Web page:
This is a big question, been debated for decades now since the women’s liberation movement opened the doors, but when we enter through those doors and look up, do we see that ceiling? I honestly think that each to their own, there is no right or wrong answer here. Those that want to reach for the top certainly can in this environment. Sheryl Sandberg’s book ‘Lean In‘ is an interesting read and probably directed a bit more at those societies where the men haven’t quite evolved enough to know how to make dinner and prepare the lunches for the kids, but to be honest, sometimes I just want to lean out! I have definitely shifted my career aspirations, I’m not aiming so high anymore, I’m just happy to get through the day and feel fulfilled by work. I’m also somewhat disappointed by any of the role models in my industry. None of the top women have kids, so it’s hard to see how to make it work. I think you have to work out what’s most important for you and ultimately it’s always been about balance for me and trying to find the right situation and that can change from one month to the next.
Do you see differences between the US and Ireland, based on what you know of Ireland now, or when you worked here before your move?
When I left college and was working in Dublin (circa 1997-2000), and I started out in Market Research with IMS, we had quite strict working hours during which we were expected to be in the office… to ensure we could answer our phone if a client called, most of the time we had client meetings face to face. I did have a random odd few days of working from home… pre laptop days so this was on paper using pens!! We didn’t have smart phones or remote email access, sure we barely just got email access for everyone in the company before I left.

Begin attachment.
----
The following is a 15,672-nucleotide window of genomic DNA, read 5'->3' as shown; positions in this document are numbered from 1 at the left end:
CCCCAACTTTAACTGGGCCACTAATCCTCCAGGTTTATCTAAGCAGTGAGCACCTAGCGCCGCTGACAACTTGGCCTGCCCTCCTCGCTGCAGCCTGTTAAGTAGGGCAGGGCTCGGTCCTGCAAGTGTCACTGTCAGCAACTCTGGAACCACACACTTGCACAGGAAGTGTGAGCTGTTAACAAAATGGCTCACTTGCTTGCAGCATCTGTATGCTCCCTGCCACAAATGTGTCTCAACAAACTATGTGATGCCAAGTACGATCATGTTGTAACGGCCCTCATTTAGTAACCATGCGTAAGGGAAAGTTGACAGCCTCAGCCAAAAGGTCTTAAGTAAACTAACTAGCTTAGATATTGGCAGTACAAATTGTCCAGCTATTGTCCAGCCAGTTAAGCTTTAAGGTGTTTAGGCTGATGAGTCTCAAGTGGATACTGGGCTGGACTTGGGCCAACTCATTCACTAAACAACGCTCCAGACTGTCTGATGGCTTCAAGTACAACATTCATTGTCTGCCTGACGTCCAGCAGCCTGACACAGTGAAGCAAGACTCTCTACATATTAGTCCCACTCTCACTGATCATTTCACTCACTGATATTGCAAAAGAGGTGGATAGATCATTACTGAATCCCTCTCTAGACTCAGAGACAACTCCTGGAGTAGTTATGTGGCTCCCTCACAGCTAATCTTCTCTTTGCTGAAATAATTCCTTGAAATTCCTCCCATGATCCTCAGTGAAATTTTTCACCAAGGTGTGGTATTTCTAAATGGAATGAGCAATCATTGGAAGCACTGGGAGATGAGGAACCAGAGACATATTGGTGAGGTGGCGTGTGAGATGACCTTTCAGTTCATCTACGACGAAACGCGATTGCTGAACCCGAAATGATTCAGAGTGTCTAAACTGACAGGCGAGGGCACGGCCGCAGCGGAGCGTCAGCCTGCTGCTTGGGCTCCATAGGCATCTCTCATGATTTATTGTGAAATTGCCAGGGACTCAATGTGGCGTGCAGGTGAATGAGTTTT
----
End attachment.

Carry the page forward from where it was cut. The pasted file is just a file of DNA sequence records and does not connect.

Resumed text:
Fast forward in my career by 16 years in market research and switch continents and it’s a whole different situation. I’ve technically got working hours (8.30-6pm), but I rarely pay attention to them, I get on a plane to travel to my groups, and I do use coffee shops, quiet conference rooms, my living room, our family room office, the back garden and any other number of places to get my analysis and reporting done.
I’m contactable 24/7 and respond to clients emails within the hour generally speaking, so the notion of having a typical ‘working day’ isn’t there anymore.
I’m not sure this is a total progression as I feel like the pressures never quite go away and the volume of work only increases, but having the ability to drop everything in the office and pick up a child from summer camp to take him to hospital with a broken arm… and continue to get my work done while waiting forever for the specialist to come and fix it and he watches movie after movie in his hospital bed is kind of handy.